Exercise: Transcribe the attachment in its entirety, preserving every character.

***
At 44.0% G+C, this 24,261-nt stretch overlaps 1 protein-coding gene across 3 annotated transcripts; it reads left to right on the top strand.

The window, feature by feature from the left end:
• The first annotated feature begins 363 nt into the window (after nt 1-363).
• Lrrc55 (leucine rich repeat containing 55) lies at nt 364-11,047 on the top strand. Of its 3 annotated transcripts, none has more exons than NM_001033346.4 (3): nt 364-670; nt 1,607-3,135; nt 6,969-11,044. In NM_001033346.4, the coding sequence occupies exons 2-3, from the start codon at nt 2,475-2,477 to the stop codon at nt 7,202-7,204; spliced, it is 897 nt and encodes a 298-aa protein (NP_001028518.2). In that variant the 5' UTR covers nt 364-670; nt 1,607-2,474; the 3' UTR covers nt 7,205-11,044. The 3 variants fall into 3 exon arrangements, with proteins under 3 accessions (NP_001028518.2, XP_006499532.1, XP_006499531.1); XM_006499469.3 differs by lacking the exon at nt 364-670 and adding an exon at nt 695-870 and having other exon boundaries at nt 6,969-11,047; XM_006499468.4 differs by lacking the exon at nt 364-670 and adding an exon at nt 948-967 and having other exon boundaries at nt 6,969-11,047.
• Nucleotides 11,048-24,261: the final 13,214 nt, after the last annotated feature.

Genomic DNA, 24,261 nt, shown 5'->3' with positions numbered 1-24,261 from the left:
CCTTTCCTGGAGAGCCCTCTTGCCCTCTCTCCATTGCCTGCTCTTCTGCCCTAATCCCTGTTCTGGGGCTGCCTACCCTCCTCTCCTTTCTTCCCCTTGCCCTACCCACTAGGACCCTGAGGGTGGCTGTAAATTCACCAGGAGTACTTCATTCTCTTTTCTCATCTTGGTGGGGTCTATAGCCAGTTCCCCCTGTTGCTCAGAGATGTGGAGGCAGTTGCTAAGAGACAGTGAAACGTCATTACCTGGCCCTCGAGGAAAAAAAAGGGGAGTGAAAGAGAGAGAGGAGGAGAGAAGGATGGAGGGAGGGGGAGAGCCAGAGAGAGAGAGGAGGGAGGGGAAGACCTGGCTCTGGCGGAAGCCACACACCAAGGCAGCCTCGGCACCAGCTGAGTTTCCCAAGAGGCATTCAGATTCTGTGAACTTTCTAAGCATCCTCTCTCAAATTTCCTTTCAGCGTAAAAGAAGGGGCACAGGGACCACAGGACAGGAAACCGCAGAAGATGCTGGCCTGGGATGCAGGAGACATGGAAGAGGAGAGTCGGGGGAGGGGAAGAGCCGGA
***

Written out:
At 44.0% G+C, this 24,261-nt stretch overlaps 1 protein-coding gene across 3 annotated transcripts; it reads left to right on the top strand.

The window, feature by feature from the left end:
• The first annotated feature begins 363 nt into the window (after nt 1-363).
• Lrrc55 (leucine rich repeat containing 55) lies at nt 364-11,047 on the top strand. Of its 3 annotated transcripts, none has more exons than NM_001033346.4 (3): nt 364-670; nt 1,607-3,135; nt 6,969-11,044. In NM_001033346.4, the coding sequence occupies exons 2-3, from the start codon at nt 2,475-2,477 to the stop codon at nt 7,202-7,204; spliced, it is 897 nt and encodes a 298-aa protein (NP_001028518.2). In that variant the 5' UTR covers nt 364-670; nt 1,607-2,474; the 3' UTR covers nt 7,205-11,044. The 3 variants fall into 3 exon arrangements, with proteins under 3 accessions (NP_001028518.2, XP_006499532.1, XP_006499531.1); XM_006499469.3 differs by lacking the exon at nt 364-670 and adding an exon at nt 695-870 and having other exon boundaries at nt 6,969-11,047; XM_006499468.4 differs by lacking the exon at nt 364-670 and adding an exon at nt 948-967 and having other exon boundaries at nt 6,969-11,047.
• Nucleotides 11,048-24,261: the final 13,214 nt, after the last annotated feature.

Genomic DNA, 24,261 nt, shown 5'->3' with positions numbered 1-24,261 from the left:
CCTTTCCTGGAGAGCCCTCTTGCCCTCTCTCCATTGCCTGCTCTTCTGCCCTAATCCCTGTTCTGGGGCTGCCTACCCTCCTCTCCTTTCTTCCCCTTGCCCTACCCACTAGGACCCTGAGGGTGGCTGTAAATTCACCAGGAGTACTTCATTCTCTTTTCTCATCTTGGTGGGGTCTATAGCCAGTTCCCCCTGTTGCTCAGAGATGTGGAGGCAGTTGCTAAGAGACAGTGAAACGTCATTACCTGGCCCTCGAGGAAAAAAAAGGGGAGTGAAAGAGAGAGAGGAGGAGAGAAGGATGGAGGGAGGGGGAGAGCCAGAGAGAGAGAGGAGGGAGGGGAAGACCTGGCTCTGGCGGAAGCCACACACCAAGGCAGCCTCGGCACCAGCTGAGTTTCCCAAGAGGCATTCAGATTCTGTGAACTTTCTAAGCATCCTCTCTCAAATTTCCTTTCAGCGTAAAAGAAGGGGCACAGGGACCACAGGACAGGAAACCGCAGAAGATGCTGGCCTGGGATGCAGGAGACATGGAAGAGGAGAGTCGGGGGAGGGGAAGAGCCGGA